MEXICALI, Mexico — A 5-9, 34-year-old, semi-retired, semi-pro football player, Bob Faeber defies the gods of the gridiron only once a year, suiting up as a representative of his country and the High Desert Football League in the annual Bola Amistad, the "friendship bowl" pitting American all-stars against a team of Mexicans.
Defensive coordinator for this year's team, Faeber expected to play a lot and get bruised, belted and occasionally trampled. But he reasoned all his contusions would occur on the field as he attempted to cover and tackle the young Mexicans from the Centro de Estudio Technicales y Superior, the local university.
Faeber never thought he'd wind up in a postgame rodeo on the back of a 700-pound bull. Actually, he never thought he'd wind up \o7 under\f7 the bull. But Faeber, who has had to throw a lot of bull in his career selling cars, managed to get thrown by a bull, an ornery beast that stepped not too gingerly on Faeber's chest and hand before snorting away.
That put an immediate end to Faeber's stay in Mexico. Forgoing the traditional party later that night, he got into his van and began a five-hour, one-handed drive home to Calabasas. On his cellular telephone, he called his wife and told her about his injury. She assumed he had been in a fight. Faeber did not want to tell her about his adventure on the bull. Not on the phone, anyway. Those things are best explained in person.
Although his American teammates had the good sense to keep off the bulls, their visit, too, was marked by gross miscalculation and embarrassing athletic ability. Expecting only token resistence from undersized, inexperienced Mexicans with reportedly little knowledge of football, the all-stars were gored, 26-0.
"I can't say I'm shocked, but I am surprised about our showing," said Michael McShane, a defensive back from Granada Hills. "This game is just for fun, but, damn, losing like this is still hard to take. I guess we messed up. We got sleep last night. We should have come down the night before and partied like we usually do."
Which was exactly what Jim Lott did not want. Lott is the 82-year-old, hard-nosed commissioner of the league, which he founded more than 50 years ago in a Reseda poolroom. Since 1954, Lott has been taking his teams to Mexico for the friendship bowl, and this year especially he was going to make sure that the players he selected were not the kind who put partying and chasing women ahead of diplomacy.
After years of bad playing conditions--dirt fields, no markings, no referees--and no publicity, Lott knew he was going to get first-class treatment and plenty of attention for the game last weekend because NBC was sending a producer and camera crew to Mexicali to shoot a segment on Lott for "SportsWorld," which is scheduled to air next Sunday on Channel 4.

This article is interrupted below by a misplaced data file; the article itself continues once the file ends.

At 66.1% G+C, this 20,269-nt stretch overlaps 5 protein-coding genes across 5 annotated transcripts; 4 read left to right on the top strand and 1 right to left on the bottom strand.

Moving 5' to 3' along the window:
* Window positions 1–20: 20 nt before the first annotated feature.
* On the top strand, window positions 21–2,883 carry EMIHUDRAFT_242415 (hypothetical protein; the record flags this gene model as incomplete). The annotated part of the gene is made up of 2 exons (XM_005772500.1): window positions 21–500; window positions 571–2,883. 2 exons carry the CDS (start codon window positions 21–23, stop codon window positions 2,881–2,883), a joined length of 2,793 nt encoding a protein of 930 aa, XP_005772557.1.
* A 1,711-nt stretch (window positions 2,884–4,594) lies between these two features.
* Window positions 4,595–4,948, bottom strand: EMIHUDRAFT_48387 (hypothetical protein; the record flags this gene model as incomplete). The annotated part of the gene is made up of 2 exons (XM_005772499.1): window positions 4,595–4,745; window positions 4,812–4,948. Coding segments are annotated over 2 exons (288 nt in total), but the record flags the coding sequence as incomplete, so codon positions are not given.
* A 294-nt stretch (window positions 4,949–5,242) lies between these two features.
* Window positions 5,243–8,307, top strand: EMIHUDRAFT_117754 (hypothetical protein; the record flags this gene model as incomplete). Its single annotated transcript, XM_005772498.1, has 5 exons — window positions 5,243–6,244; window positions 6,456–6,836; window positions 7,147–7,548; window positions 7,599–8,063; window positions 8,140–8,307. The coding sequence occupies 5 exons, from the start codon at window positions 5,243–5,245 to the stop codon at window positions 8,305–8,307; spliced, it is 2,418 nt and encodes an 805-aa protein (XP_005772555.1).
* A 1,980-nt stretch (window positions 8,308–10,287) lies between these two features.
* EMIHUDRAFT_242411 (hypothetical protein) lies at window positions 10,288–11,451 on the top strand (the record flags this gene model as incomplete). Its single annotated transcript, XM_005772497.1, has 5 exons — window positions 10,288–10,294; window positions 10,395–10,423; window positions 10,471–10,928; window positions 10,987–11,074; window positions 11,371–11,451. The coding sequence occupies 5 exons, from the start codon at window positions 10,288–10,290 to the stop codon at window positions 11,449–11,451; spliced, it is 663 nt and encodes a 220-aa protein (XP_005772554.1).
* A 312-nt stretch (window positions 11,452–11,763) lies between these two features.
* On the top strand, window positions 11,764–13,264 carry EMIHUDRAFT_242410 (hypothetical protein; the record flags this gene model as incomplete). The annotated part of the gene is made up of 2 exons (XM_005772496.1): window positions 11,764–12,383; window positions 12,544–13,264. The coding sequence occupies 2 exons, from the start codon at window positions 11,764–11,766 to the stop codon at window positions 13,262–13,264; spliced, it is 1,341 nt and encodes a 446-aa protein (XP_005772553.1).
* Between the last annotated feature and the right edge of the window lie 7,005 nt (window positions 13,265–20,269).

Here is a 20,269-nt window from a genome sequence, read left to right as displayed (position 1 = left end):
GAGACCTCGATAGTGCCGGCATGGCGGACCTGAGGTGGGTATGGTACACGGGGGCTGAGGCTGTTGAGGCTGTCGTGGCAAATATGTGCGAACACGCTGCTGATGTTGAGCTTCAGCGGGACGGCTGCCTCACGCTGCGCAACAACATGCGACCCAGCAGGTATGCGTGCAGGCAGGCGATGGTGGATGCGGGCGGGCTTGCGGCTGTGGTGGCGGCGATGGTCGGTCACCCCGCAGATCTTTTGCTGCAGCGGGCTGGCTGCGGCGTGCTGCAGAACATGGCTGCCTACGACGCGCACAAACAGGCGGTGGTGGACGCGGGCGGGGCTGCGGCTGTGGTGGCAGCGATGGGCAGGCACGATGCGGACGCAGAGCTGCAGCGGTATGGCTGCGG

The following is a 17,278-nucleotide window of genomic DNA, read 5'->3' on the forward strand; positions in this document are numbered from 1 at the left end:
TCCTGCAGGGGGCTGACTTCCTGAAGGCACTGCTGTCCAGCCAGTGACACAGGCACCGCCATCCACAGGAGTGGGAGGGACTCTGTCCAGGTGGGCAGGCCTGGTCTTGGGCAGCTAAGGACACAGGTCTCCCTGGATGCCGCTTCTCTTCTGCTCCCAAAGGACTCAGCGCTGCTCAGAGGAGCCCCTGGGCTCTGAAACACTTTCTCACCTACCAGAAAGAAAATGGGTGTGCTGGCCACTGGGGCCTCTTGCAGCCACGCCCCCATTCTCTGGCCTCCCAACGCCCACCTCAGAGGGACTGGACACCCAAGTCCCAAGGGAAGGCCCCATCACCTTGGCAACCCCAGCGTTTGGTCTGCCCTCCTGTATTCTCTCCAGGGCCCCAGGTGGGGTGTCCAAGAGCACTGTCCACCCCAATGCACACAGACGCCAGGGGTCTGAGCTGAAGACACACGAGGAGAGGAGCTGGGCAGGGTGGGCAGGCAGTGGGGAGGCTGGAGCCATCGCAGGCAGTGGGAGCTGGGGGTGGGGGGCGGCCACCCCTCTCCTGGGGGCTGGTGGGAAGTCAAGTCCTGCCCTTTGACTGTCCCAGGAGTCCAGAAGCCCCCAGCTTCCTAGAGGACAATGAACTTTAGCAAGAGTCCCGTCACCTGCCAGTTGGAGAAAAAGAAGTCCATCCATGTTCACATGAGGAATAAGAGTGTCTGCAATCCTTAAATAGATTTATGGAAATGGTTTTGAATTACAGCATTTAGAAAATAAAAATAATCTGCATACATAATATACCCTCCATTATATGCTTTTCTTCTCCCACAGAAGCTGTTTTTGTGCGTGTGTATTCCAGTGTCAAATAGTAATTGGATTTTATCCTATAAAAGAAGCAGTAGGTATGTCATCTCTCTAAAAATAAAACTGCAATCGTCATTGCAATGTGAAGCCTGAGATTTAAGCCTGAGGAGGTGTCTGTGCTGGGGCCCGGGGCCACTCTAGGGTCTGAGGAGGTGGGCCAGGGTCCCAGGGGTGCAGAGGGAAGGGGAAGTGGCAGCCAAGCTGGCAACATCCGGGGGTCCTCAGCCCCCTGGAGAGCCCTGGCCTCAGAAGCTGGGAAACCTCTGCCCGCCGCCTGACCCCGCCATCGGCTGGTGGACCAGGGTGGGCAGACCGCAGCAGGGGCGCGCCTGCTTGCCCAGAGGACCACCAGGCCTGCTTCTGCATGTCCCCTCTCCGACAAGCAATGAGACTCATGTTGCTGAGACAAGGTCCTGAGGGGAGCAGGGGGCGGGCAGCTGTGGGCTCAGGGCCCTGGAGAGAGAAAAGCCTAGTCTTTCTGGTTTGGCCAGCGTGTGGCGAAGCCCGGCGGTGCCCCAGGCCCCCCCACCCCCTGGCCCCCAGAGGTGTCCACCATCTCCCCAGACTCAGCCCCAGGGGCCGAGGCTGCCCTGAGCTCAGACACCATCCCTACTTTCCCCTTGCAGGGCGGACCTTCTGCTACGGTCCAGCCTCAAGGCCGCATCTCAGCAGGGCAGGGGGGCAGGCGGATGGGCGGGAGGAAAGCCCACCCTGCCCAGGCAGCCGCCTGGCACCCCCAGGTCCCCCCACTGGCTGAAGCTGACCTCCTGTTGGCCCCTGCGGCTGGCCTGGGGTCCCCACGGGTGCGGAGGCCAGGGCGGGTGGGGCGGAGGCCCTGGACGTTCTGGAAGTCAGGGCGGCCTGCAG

Tipped off by Lott that network television was going to make everybody famous, the local tourism commission went out of its way to promote the virtues of Mexicali, a border city of 1.5 million. Officials put on their version of a spectacle, complete with a banner welcoming NBC, colorful flamenco dancers, long-winded speeches by local dignitaries and a halftime show longer than anything ever staged at the Super Bowl.
Three hours before the game, when Lott assembled his 36 players at the DeAnza Hotel in nearby Calexico, he warned them to behave themselves, ordering them not to take beer on the university campus. "So don't say, 'I didn't know,' " Lott told them. "You're representing your country. Afterwards there's a party and you can do anything you want--act like American boys again." Some players snickered.
Known for his iron-fisted rule, Lott quickly straightened them out. "Only one guy's talking and that's me," he snapped. One player continued to chatter. Lott singled him out. "If you've got something more important to say, come up here and say it," Lott growled at him. The player lowered his head, others murmured. "Let's knock it off, will you," Lott groused.
After Lott's speech--"Jim tells us about the same thing every year," Faeber said--a caravan of Americans drove across the border and rendezvoused in the parking lot at the university, three miles from the heart of Mexicali. Faeber assigned the jerseys, giving them out from the back of his van like a hustler selling hot car stereos. He kept careful records--in a league that always scraps to survive, jerseys are a valuable item, and they would have to be returned.
It was only when the players got their numbers that they began to take on an identity. Most had not played together or even known one another, a situation that can create chaos in a supposedly complex game like football.
But in more than 40 friendship games, Americans had won about half, simplifying their offense and defense, capitalizing on their size advantage and lifelong exposure to the intricacies of football through hours of watching "Monday Night Football."